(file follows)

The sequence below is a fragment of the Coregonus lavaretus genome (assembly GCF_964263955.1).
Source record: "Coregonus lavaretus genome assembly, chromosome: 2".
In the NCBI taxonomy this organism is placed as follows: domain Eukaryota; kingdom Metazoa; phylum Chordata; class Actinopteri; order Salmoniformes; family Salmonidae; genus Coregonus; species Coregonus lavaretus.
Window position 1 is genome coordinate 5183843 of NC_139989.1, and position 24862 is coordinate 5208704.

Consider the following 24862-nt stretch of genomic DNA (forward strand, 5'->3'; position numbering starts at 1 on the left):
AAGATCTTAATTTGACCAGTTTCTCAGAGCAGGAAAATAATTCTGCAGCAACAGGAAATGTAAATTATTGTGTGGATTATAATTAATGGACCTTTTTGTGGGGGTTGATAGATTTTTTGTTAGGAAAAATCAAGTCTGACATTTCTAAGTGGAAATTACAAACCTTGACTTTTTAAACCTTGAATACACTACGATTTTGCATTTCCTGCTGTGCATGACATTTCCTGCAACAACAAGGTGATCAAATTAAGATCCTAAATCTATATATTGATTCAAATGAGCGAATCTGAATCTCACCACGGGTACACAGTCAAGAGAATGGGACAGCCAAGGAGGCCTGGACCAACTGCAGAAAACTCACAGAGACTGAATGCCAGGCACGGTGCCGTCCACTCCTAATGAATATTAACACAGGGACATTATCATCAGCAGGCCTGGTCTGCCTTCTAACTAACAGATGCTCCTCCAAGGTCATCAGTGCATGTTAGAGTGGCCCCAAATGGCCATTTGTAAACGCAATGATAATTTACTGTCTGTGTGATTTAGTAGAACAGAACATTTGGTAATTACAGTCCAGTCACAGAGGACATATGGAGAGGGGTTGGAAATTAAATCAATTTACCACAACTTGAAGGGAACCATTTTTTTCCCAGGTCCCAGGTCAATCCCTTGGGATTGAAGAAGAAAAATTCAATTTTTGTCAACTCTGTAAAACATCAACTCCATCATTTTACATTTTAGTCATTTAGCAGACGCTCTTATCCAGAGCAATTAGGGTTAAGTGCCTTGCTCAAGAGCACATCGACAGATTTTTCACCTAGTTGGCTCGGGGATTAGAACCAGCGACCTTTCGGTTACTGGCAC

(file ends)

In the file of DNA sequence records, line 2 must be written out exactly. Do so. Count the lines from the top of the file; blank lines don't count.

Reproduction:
Source record: "Coregonus lavaretus genome assembly, chromosome: 2".